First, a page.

This Catalogue of British Town Maps locates town maps extant in UK public archives and libraries. It provides details of almost 8,000 maps and provides for each the key cartographical and other features and the location of publicly-accessible exemplars. Associated with each catalogue entry is a PDF image outlining the area covered by the map. Catalogue information is available from a straightforward and easily searchable user interface. For ease of access the maps are also searchable via a simple Google maps search function.
This electronic catalogue of British town maps and their associated boundary maps is accompanied by a printed book: Roger J. P. Kain and Richard R. Oliver, British Town Maps: a History, London, British Library, 2015, 166 figures, 256pp. ISBN 978 0 7123 5729 6. Price: £30.00. The book provides a brief narrative history of British town maps and mapping and further details on how the Catalogue was compiled.
This page allows you to identify particular town maps by searching the catalogue of all the urban maps known to be extant and available at the time the fieldwork for this project was undertaken. You can search by any or all combinations of county, place or year. However, it is a requirement to enter, as a minimum, a specific county or place. Alternatively, you can also enter the reference number (CBTM) of the required map which can be obtained from the index of the forthcoming printed book: Roger J. P. Kain and Richard R. Oliver, The Town Maps of Britain. County level search criteria are entered via a drop-down list and other criteria by simply entering text. Once you have entered your criteria click on the search button immediately below and the results will appear in a new window. You can also search via the Google Maps search function. After selecting a county of interest you can click on the 'Search by Google Maps' button which will provide red pin drop hyperlinks to all the available map entries for a particular county.
The frontpage displays all the maps available in this database using the Google Maps. Each available map is indicated with a red pin drop hyperlink. Click on a cluster marker to reveal the map pins, and then click on a pin drop and a pop-up window will appear providing a link to the basic details of the chosen map, or a list of all maps available on the one location.
This page shows the full catalogue record for the selected map. If variables are blank or missing it means no information is available for that particular map. Below the variables list you can download a PDF of the full map area, as well as see a view of the map area outlined in red on an Ordnance Survey base-map dated from between 1874-1914. Beside this is also a Google maps display with a red pin drop indicating the location of the map on the current Google map.
The map area display at the bottom of the map record pages work best using an up-to-date web browser. Older web browsers may be unable to display the Ordnance Survey PDF files inside the web page directly. If you are unable to view this, please update your browser or use the link provided to download the full PDF.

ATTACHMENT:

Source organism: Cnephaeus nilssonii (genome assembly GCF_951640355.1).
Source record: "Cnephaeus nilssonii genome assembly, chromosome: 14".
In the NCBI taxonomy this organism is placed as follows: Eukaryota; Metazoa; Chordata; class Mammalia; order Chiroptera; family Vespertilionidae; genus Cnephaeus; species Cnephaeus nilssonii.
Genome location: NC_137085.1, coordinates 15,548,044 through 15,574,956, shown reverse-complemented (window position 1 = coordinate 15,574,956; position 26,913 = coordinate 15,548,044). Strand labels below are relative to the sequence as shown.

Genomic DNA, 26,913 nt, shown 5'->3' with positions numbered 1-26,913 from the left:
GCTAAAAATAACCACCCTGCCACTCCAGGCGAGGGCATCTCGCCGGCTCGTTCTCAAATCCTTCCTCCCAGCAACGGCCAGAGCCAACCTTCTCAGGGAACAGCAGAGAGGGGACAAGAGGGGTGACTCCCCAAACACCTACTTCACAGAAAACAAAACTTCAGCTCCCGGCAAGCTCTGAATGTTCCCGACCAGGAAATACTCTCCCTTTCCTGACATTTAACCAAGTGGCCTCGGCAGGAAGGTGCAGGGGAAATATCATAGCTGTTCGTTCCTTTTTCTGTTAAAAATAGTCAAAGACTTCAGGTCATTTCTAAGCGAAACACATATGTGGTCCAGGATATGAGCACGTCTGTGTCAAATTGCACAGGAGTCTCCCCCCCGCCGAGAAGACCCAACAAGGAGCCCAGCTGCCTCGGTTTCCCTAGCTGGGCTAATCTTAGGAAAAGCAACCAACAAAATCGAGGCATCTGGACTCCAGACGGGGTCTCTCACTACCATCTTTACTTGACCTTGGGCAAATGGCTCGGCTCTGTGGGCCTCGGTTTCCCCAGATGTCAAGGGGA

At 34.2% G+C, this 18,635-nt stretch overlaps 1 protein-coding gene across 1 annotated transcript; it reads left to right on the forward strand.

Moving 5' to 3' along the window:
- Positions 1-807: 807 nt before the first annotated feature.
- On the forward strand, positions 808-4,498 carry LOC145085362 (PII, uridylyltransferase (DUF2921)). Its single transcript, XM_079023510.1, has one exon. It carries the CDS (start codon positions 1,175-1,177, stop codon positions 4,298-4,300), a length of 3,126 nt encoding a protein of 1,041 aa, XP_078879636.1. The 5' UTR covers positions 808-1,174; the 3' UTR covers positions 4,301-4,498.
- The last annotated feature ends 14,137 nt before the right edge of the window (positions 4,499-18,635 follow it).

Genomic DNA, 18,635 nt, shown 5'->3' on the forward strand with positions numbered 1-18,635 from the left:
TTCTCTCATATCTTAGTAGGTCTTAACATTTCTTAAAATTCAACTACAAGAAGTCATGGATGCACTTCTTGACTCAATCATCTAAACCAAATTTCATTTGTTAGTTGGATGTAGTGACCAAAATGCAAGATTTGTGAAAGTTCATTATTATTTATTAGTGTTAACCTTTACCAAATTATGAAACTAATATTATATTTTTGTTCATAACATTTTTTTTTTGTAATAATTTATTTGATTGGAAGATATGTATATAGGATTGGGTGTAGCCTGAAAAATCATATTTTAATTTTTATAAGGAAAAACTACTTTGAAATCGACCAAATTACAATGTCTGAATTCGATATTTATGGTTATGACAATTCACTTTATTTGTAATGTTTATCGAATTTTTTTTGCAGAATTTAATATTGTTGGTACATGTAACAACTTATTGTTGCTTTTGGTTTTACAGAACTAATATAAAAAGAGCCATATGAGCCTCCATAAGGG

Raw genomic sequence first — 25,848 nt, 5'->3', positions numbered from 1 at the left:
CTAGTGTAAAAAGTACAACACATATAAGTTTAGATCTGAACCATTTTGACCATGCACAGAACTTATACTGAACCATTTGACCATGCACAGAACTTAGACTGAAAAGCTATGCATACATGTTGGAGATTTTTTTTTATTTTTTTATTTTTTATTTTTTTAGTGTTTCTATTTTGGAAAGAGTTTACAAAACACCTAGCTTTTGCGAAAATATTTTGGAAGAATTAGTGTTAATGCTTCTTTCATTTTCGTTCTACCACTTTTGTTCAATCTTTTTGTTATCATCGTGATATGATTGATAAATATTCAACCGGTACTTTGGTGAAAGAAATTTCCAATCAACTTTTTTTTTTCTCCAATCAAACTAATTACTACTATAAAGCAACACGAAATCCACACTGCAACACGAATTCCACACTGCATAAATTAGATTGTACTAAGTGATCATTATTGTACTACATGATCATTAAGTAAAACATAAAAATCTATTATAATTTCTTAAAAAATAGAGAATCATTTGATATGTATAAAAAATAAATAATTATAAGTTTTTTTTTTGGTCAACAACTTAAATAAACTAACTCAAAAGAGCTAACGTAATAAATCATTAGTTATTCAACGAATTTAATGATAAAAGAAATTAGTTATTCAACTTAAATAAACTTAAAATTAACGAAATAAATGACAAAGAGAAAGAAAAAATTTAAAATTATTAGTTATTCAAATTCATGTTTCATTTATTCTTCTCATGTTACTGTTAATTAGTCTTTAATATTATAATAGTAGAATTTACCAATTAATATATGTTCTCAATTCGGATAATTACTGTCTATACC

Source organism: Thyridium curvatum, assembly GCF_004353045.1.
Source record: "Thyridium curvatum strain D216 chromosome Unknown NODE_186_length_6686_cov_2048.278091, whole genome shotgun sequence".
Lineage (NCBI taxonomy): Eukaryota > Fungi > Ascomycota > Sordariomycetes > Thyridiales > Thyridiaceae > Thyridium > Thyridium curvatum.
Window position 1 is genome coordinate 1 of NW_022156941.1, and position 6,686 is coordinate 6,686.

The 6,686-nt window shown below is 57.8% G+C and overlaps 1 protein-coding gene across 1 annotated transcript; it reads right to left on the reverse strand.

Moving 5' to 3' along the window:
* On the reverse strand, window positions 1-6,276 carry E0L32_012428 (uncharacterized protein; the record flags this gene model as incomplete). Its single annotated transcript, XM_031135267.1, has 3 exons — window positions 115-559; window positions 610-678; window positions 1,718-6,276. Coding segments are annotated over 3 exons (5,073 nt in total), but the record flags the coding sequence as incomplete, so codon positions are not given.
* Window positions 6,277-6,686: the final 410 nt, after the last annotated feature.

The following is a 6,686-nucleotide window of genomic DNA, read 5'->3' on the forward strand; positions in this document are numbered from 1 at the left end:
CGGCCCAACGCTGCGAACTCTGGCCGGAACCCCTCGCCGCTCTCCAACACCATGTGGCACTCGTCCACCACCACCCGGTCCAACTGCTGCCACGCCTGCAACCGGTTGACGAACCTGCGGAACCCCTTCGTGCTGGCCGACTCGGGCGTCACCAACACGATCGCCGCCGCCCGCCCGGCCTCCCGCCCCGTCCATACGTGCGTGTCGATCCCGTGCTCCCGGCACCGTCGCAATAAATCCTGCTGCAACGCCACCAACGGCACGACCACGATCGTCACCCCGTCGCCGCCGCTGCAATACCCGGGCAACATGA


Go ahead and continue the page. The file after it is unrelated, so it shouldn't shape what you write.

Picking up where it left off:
- There are a number of entries, largely from Scotland, for which there are no 'town maps' although there are references to Ordnance Survey maps for these entries. These entries have limited information listing only the town, county, year, and scale of the OS map(s). There are no PDF boundary images or Google maps feature for these entries. The CBTM for these entries range from 200003 to 200146.
- Sub divisions of counties, e.g. Hundreds, Wapentakes, etc., are not included.
- Bristol is situated in Gloucestershire.
- The wider metropolis of London was not a separate county before 1888, and neither must it be confused with the distinct City of London, therefore many places currently thought of as London are to be found in Middlesex, Surrey, Essex or Kent.
- The Isle of Wight is included as a separate county and not as part of Hampshire.
- For County of Southampton, search under Hampshire.
- For Soke of Peterborough, search under Northamptonshire.
- For Isle of Ely, search under Cambridgeshire
- The alternative names for Scottish counties, such as Angus, were only adopted officially at various times after 1900. The counties are listed using the historical name with the modern one in parenthesis, e.g. Forfarshire [Angus].
- If no maps are listed following a search, such as for Island of Skye (Inner Hebrides), that means that there are no maps for that area included in the database.
- The county boundaries used are those current immediately before the passing of the Local - Government Act of 1888. They are used both in the Enclosure Maps database, hosted by UK Data Archive, and in the Historic Parishes of England and Wales: An Electronic Map of Boundaries before 1850 with a Gazetteer and Metadata, published by the HDS in 2001. They also correspond to the boundaries on the first edition of the Ordnance Survey 1:10,560 and larger-scale mapping, published 1846-91 and readily available over the internet.
- The base-maps are mostly derived from Ordnance Survey 1:63,360 mapping published 1874-1914. Base-maps at 1:10,560, 1:126,720 and 1:243,440 are derived from Ordnance Survey material of similar date, except for limited 1:126,720 mapping in northern Scotland which is derived from Bartholomew mapping of the early 1900s.
- Unfortunately the additional Google map function in the 'Area covered by the Map' results page will not currently display using Windows Explorer; although the more important annotated base-map does display properly. The Google map function works fine in all other browsers including Firefox, Google Chrome or Safari and we would therefore recommend you use one of these browsers if you require that functionality.
- Download the The Catalogue of British Town Maps to 1900 (CBTM) Guide for Users